Rezone surplus industrial, institutional and commercial land for residential use, or for mixed-use development options. Also, encourage conversion, or reuse, of specific outmoded/unneeded sites such as surplus land owned by churches, public agencies and defense bases. Areas identified during the housing element process as suitable for medium and high density residential development should be zoned for “by right” development to reduce the need for hearings on conditional use permits. Communities must zone for “by right” multi-family housing development if the inventory of sites indicates that there are insufficient sites to meet the regional housing needs allocation.
Some areas that might be suitable for rezoning include vacant and underutilized land parcels and blighted areas. Many communities have a more than adequate supply of employment-generating land uses, and thus could rezone some surplus industrial and commercial land for residential use. Public agencies often own land that is surplus, or where a potion of the land (e.g. part of the parking lot or one of the buildings) might be reused for residential development.
Affordable Housing Overlay Zones
Establish an affordable housing overlay zone that permits, by right, the development of affordable housing on medium and high density residential properties that are covered by the overlay. This zone could also apply to commercial, mixed-use and light industrial areas where housing could be built as a mixed-use and or as a more intensive use, provided affordable units would be included. Affordable housing overlay zones should also provide for building cluster standards that permit appropriate densities, changes in parking requirements, lot lines, outdoor requirements, etc. and provide for various mixed uses, cooperative housing, second units, etc. Developments on properties that fall within the overlay zone are not subject to discretionary permit approval or zoning change approvals, although they would be subject to full design review, including a public hearing and the opportunity for neighborhood residents to ensure that the design addresses their specific concerns.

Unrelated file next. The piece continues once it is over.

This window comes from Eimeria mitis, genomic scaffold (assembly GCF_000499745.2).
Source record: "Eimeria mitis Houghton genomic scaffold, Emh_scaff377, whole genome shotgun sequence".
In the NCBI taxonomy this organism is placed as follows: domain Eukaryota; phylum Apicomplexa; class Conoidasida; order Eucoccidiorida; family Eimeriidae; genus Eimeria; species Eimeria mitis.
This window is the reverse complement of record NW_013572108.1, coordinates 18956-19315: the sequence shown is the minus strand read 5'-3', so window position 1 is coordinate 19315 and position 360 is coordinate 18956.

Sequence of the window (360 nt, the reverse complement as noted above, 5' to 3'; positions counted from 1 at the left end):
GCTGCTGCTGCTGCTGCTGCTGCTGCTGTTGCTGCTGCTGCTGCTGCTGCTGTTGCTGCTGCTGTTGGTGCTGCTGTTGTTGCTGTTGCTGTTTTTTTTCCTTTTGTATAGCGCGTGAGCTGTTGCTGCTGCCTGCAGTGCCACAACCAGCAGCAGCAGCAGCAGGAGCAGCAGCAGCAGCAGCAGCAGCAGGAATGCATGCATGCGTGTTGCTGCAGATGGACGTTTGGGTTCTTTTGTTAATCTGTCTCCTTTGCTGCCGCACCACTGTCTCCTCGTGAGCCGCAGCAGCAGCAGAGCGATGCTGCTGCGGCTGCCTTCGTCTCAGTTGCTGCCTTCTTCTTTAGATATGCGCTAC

A critically important part of ensuring that affordable housing is built is to identify appropriate sites, and provide those sites with the regulatory zoning needed. To be feasible for affordable housing development serving low and very-low income households, sites must meet the criteria to compete well for tax credits and other subsidies: for instance, they must allow for densities of at least 20 units to the acres (before density bonuses) be close to transportation and be readily supplied with utilities and services.
Developers estimate that every month required for processing a development application adds at least one to two percent of the overall cost of a housing development. When development processing requires a year or more, the resulting impact on housing costs can be significant. As a result, each city should streamline review procedures by reviewing the application and review process to identify structural or procedural issues that could be improved while maintaining adequate protections for community livability and environmental quality.
Density Bonuses and Other Incentives
Communities can adopt zoning and subdivision regulations to allow a density bonus above what is normally permitted on the site in exchange for the provision of some below market rate housing units. The bonus is usually specified as a percentage of the density allowable under existing zoning regulations. California law requires local governments to grant a 25 percent density bonus or provide other incentives of equal value to a developer in exchange for an agreement that the extra units be affordable.